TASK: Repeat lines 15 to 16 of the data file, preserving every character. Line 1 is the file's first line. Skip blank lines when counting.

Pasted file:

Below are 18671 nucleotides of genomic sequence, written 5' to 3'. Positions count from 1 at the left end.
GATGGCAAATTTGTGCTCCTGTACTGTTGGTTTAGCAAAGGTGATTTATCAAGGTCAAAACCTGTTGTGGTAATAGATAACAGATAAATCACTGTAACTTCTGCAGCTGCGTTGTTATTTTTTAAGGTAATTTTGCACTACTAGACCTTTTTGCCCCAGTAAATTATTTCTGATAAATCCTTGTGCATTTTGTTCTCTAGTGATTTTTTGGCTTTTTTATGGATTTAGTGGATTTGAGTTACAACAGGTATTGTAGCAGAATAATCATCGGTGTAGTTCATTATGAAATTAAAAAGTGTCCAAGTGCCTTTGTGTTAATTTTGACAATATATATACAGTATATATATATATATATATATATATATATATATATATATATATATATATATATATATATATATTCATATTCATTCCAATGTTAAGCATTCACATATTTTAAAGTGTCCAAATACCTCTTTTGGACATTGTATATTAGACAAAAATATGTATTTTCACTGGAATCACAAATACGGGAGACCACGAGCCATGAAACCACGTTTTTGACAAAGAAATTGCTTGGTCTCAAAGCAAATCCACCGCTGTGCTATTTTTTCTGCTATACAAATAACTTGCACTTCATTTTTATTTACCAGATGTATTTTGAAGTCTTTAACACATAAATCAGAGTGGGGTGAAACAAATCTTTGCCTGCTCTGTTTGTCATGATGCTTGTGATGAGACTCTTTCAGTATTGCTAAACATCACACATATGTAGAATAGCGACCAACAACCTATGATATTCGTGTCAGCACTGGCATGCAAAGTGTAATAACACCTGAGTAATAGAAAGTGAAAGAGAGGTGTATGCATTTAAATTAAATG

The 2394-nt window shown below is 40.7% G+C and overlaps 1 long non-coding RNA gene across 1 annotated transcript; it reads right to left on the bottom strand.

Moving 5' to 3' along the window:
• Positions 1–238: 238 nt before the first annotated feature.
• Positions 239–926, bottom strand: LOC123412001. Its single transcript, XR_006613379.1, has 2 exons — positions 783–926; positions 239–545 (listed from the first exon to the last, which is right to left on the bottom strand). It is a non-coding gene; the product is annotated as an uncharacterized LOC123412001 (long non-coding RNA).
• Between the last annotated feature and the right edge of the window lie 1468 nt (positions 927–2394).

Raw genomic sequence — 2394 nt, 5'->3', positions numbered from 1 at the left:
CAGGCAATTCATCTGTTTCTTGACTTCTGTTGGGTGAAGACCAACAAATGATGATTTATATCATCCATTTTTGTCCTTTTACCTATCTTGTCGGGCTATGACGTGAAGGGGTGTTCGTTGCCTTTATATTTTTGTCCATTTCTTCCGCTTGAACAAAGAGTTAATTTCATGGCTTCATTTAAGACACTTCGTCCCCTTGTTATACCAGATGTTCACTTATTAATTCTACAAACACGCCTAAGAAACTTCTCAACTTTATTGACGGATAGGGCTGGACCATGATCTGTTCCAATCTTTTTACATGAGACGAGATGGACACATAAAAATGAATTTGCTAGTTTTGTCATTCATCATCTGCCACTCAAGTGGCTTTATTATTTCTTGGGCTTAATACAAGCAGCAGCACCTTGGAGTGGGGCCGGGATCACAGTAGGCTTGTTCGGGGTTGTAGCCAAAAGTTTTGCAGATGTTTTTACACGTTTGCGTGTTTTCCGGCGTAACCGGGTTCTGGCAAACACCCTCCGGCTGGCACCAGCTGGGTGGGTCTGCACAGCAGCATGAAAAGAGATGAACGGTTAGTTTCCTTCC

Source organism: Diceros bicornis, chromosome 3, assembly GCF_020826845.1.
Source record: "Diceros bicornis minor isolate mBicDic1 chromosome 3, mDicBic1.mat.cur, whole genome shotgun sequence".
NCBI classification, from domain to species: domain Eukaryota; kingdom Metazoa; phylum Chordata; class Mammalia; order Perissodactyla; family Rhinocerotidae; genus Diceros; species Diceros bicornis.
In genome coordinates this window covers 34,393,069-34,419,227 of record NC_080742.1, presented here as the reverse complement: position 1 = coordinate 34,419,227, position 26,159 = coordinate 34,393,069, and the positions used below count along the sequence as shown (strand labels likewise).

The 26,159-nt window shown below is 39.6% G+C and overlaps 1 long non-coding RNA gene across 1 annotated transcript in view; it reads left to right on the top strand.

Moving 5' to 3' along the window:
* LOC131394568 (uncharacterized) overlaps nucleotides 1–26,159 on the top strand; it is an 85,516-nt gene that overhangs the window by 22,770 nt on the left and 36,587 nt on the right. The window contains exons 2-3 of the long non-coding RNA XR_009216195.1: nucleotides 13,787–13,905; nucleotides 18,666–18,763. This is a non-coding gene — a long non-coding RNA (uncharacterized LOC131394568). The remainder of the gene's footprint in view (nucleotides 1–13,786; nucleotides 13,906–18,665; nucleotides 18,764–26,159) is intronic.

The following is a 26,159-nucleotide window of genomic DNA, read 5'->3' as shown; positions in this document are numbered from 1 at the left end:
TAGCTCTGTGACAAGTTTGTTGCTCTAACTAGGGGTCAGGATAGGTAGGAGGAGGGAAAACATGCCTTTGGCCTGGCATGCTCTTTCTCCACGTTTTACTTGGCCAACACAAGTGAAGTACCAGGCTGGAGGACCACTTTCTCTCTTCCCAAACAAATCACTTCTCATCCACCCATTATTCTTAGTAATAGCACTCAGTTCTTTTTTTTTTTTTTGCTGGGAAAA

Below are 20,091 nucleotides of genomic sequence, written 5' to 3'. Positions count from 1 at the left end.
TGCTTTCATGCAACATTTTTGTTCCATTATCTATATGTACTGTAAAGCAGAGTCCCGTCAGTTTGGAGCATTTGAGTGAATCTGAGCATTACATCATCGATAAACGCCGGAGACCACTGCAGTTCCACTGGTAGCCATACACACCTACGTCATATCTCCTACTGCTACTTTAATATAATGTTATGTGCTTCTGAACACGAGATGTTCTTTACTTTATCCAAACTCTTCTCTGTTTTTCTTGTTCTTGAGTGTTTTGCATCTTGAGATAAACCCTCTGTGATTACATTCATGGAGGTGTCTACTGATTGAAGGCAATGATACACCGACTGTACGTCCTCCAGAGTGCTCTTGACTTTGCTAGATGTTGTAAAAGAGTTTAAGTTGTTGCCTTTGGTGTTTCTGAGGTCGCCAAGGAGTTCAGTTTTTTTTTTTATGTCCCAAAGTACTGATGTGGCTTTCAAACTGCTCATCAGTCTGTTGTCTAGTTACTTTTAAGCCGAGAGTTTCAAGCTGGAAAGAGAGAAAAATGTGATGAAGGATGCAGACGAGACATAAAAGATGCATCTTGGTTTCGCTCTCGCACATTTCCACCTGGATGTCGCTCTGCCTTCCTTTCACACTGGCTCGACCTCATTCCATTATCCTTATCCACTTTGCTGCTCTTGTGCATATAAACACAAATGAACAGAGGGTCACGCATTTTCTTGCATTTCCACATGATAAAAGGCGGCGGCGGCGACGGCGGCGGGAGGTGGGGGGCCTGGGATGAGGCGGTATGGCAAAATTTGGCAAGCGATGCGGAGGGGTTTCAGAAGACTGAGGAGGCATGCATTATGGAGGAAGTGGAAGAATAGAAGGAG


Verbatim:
Moving 5' to 3' along the window:
* LOC131394568 (uncharacterized) overlaps nucleotides 1–26,159 on the top strand; it is an 85,516-nt gene that overhangs the window by 22,770 nt on the left and 36,587 nt on the right. The window contains exons 2-3 of the long non-coding RNA XR_009216195.1: nucleotides 13,787–13,905; nucleotides 18,666–18,763. This is a non-coding gene — a long non-coding RNA (uncharacterized LOC131394568). The remainder of the gene's footprint in view (nucleotides 1–13,786; nucleotides 13,906–18,665; nucleotides 18,764–26,159) is intronic.